Comb Ridge is a massive expanse of rock that stretches from Kayenta, Arizona to Elk Ridge, Utah. Most of this ridge crosses the Navajo Reservation, making it little-visited by outsiders. One stretch, however, lays between US Route 163 and Utah Route 95. This most accessible stretch of The Comb also houses a bewildering variety of Anasazi remains. Hole House Ruin is just one.
Bluff and Mexican Hat have few services - Comb Ridge itself has none. It can be scorching hot during the summer and buried under feet of snow in the winter. Be prepared.
Around 2000 years ago, wandering hunter-gatherers moved through the Comb Ridge area. These people became more sedentary over time and evolved the culture that archaeologists now call "Basketmaker". Eventually these Basketmakers began making pottery and building above-ground masonry structures. This transition marked the beginning of another archaeologically defined culture, the Anasazi. In reality, this transition was probably gradual and would have been almost unnoticeable to the people involved. Around 800 years ago Comb Ridge, along with most of the southwest, was abandoned. People migrated south to join large pueblos, leaving behind their small villages. Hole House Ruin is one of those left behind.
A note about the name: On the USGS topographical map, this ruin is simply marked "cliff dwellings" in an unnamed canyon. Kelsey refers to it as a "split level" ruin, but a ruin by this name already exists in Grand Gulch. Without being able to access Utah site numbers, and to avoid confusion with the Grand Gulch site, I have been calling this ruin Hole House, due to the preponderance of large and small "holes" or sockets along the ruin's back wall.
The hike is fairly simple. Starting from the parking lot, you descend to the bottom of the broad wash next to the parking area. Follow the easy-to-find trail across the wash and ascend the steep alluvial slope. Once on top you are at the trickiest portion of the hike - finding your way across the sage and tumbleweed pasture to the next wash crossing. There are many cow trails through this area, so it is easy to be confused. Two things to remember - the canyon you are shooting for is the one on the right, and that the main trail down the next wash is just to the right of the grove of willows and Cottonwoods directly ahead of you when you climb out of the first wash.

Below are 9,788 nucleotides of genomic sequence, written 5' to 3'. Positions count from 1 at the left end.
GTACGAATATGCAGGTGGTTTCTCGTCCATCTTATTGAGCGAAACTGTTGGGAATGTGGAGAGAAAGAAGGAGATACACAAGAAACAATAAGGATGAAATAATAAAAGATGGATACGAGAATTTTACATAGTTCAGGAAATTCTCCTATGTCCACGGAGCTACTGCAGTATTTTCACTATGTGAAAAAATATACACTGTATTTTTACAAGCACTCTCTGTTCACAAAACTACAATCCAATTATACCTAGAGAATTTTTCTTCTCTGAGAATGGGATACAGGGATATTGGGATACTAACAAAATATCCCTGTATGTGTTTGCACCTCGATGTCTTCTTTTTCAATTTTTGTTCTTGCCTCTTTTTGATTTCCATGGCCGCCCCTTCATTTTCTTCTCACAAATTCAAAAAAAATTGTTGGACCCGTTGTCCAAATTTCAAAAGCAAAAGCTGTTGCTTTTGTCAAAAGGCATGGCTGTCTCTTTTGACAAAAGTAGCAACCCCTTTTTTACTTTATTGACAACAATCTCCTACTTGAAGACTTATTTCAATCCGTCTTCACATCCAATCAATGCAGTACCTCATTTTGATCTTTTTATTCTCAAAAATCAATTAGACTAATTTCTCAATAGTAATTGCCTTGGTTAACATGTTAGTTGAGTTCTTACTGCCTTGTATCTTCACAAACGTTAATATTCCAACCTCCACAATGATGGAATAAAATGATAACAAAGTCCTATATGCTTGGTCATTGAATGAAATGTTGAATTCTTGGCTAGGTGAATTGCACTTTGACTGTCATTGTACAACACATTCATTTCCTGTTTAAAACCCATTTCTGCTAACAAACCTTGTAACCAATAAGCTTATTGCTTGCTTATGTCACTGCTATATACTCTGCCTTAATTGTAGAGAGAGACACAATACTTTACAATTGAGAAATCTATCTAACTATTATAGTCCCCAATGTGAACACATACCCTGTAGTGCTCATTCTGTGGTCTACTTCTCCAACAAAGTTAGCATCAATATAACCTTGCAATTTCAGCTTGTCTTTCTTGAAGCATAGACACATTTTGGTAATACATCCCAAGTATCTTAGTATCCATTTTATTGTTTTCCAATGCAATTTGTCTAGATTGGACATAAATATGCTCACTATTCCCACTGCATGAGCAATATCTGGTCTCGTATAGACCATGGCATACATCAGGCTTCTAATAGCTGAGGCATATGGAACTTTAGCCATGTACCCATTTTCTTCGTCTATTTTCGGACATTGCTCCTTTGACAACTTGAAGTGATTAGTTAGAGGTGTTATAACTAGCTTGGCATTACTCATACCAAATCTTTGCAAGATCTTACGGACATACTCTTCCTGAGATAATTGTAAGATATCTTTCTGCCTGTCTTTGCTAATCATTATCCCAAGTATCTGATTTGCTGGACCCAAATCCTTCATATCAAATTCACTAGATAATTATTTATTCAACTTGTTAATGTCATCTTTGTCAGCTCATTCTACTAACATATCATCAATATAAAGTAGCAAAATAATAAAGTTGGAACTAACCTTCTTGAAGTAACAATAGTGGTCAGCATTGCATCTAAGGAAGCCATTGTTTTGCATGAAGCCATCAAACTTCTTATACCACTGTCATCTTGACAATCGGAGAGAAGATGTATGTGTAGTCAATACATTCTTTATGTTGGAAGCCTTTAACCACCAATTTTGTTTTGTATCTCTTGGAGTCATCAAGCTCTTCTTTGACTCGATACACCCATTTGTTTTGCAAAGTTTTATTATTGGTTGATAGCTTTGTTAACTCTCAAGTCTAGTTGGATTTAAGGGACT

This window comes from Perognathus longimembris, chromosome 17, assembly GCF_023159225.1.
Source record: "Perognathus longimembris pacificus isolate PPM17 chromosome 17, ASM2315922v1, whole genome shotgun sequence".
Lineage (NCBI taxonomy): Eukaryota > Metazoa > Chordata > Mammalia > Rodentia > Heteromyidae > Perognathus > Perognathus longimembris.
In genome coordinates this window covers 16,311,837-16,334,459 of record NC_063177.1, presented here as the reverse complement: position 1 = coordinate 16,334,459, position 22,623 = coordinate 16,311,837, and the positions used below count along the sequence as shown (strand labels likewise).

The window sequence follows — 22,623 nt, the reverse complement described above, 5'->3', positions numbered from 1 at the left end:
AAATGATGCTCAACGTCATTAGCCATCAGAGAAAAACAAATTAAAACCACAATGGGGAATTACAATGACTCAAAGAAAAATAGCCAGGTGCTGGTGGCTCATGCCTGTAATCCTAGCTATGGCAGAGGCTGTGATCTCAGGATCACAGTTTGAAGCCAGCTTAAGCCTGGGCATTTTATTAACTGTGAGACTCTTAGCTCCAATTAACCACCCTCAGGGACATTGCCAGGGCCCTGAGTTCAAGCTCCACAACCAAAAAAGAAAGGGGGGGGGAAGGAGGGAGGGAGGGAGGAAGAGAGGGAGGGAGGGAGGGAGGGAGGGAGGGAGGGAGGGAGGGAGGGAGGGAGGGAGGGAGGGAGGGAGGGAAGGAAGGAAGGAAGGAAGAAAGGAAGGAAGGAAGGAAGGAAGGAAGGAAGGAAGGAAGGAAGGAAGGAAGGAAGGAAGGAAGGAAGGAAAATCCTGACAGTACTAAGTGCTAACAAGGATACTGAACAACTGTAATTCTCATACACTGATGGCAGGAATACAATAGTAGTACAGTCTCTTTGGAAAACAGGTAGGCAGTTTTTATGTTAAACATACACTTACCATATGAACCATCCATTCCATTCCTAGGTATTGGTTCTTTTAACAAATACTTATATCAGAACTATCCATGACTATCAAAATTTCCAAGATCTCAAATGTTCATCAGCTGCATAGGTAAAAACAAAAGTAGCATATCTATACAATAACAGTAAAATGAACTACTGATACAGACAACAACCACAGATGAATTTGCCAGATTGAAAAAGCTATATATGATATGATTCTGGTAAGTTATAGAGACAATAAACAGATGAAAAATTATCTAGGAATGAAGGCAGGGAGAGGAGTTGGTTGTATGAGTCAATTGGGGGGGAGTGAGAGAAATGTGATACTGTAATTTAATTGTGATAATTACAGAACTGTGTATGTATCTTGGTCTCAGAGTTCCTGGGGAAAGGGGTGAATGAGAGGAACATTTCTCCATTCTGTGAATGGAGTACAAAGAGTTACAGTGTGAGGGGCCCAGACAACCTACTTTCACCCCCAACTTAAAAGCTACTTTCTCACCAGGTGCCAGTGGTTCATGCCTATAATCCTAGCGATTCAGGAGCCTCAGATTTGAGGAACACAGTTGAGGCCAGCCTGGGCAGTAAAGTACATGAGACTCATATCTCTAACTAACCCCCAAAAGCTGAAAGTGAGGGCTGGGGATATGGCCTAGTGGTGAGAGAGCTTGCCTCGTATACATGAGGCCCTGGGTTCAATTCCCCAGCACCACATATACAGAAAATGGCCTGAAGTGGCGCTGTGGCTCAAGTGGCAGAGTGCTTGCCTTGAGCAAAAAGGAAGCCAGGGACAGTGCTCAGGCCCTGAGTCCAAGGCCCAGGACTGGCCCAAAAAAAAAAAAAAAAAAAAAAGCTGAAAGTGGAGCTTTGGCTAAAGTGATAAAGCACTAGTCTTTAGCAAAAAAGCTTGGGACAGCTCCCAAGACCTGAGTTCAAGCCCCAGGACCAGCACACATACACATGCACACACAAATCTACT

Head across the alluvial "mesa" to the second wash. Remember, you want to be just north of the grove of trees. The trail again drops steeply into the wash and climbs back up in a short span. After climbing out of the wash (again!), follow the trail towards the slickrock in front of you. There are cairns that guide you across the slickrock and down into the canyon Hole House is located in. Once you are in the canyon, the trail is well worn and easy to follow. You will pass two Navajo male hogans - one near the mouth of the canyon, and one near the ruins themselves.
There are two sections to the ruin. The lower section has been badly looted and destroyed by pothunters, visitors, and cattle. The upper section is still mostly intact, consisting of a large granary apparently. The ledge that it sits on slopes down to the canyon floor downstream of the lower ruin. The traverse up to the upper ruin should not be undertaken by the meek!
Spend some time exploring the ruin - while beat up, it is still a nice location with lots of handprints and some other rock art. The canyon itself is also very pretty and is worth exploring a bit as well. Once you have explored to your heart's delight, simply make your way back to your waiting vehicle the same way you came. It would also be possible to turn this hike into a longer loop by poking into any of the other nearby drainages.
None. Bring all you need.
limited space at the trailhead - there are better car camping spots along Butler Wash Road. It is possible to backpack along Comb Ridge, but it is not very popular. - Jan 16 2011 Rob del Desierto